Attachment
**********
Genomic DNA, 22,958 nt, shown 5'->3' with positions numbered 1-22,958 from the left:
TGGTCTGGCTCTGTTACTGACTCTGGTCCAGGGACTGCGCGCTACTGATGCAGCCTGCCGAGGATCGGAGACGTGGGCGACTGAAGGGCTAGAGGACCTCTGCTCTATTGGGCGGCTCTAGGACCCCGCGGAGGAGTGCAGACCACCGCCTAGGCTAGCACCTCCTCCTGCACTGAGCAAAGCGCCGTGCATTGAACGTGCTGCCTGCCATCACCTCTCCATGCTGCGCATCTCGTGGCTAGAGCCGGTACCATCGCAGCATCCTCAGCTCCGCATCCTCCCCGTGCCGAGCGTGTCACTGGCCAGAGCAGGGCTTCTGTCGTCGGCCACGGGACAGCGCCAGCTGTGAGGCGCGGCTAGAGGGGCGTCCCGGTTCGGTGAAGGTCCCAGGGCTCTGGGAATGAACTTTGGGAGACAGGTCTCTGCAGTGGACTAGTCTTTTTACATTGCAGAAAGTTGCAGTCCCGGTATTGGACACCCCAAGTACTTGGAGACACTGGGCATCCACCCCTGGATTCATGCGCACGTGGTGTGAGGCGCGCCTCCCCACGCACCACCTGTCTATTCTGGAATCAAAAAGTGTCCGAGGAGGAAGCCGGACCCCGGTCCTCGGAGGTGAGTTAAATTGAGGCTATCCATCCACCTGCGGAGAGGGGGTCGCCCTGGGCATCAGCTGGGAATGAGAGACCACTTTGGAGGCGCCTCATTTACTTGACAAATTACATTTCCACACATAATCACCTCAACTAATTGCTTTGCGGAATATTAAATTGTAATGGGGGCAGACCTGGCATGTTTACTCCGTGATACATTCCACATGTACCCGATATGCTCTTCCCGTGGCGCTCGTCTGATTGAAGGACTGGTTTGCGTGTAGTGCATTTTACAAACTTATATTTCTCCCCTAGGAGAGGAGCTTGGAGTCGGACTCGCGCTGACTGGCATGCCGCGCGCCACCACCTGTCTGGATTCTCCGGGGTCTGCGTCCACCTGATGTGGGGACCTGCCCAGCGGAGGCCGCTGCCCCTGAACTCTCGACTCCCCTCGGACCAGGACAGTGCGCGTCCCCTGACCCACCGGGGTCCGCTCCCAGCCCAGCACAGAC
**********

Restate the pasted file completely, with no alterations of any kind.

Genomic DNA, 22,958 nt, shown 5'->3' with positions numbered 1-22,958 from the left:
TGGTCTGGCTCTGTTACTGACTCTGGTCCAGGGACTGCGCGCTACTGATGCAGCCTGCCGAGGATCGGAGACGTGGGCGACTGAAGGGCTAGAGGACCTCTGCTCTATTGGGCGGCTCTAGGACCCCGCGGAGGAGTGCAGACCACCGCCTAGGCTAGCACCTCCTCCTGCACTGAGCAAAGCGCCGTGCATTGAACGTGCTGCCTGCCATCACCTCTCCATGCTGCGCATCTCGTGGCTAGAGCCGGTACCATCGCAGCATCCTCAGCTCCGCATCCTCCCCGTGCCGAGCGTGTCACTGGCCAGAGCAGGGCTTCTGTCGTCGGCCACGGGACAGCGCCAGCTGTGAGGCGCGGCTAGAGGGGCGTCCCGGTTCGGTGAAGGTCCCAGGGCTCTGGGAATGAACTTTGGGAGACAGGTCTCTGCAGTGGACTAGTCTTTTTACATTGCAGAAAGTTGCAGTCCCGGTATTGGACACCCCAAGTACTTGGAGACACTGGGCATCCACCCCTGGATTCATGCGCACGTGGTGTGAGGCGCGCCTCCCCACGCACCACCTGTCTATTCTGGAATCAAAAAGTGTCCGAGGAGGAAGCCGGACCCCGGTCCTCGGAGGTGAGTTAAATTGAGGCTATCCATCCACCTGCGGAGAGGGGGTCGCCCTGGGCATCAGCTGGGAATGAGAGACCACTTTGGAGGCGCCTCATTTACTTGACAAATTACATTTCCACACATAATCACCTCAACTAATTGCTTTGCGGAATATTAAATTGTAATGGGGGCAGACCTGGCATGTTTACTCCGTGATACATTCCACATGTACCCGATATGCTCTTCCCGTGGCGCTCGTCTGATTGAAGGACTGGTTTGCGTGTAGTGCATTTTACAAACTTATATTTCTCCCCTAGGAGAGGAGCTTGGAGTCGGACTCGCGCTGACTGGCATGCCGCGCGCCACCACCTGTCTGGATTCTCCGGGGTCTGCGTCCACCTGATGTGGGGACCTGCCCAGCGGAGGCCGCTGCCCCTGAACTCTCGACTCCCCTCGGACCAGGACAGTGCGCGTCCCCTGACCCACCGGGGTCCGCTCCCAGCCCAGCACAGAC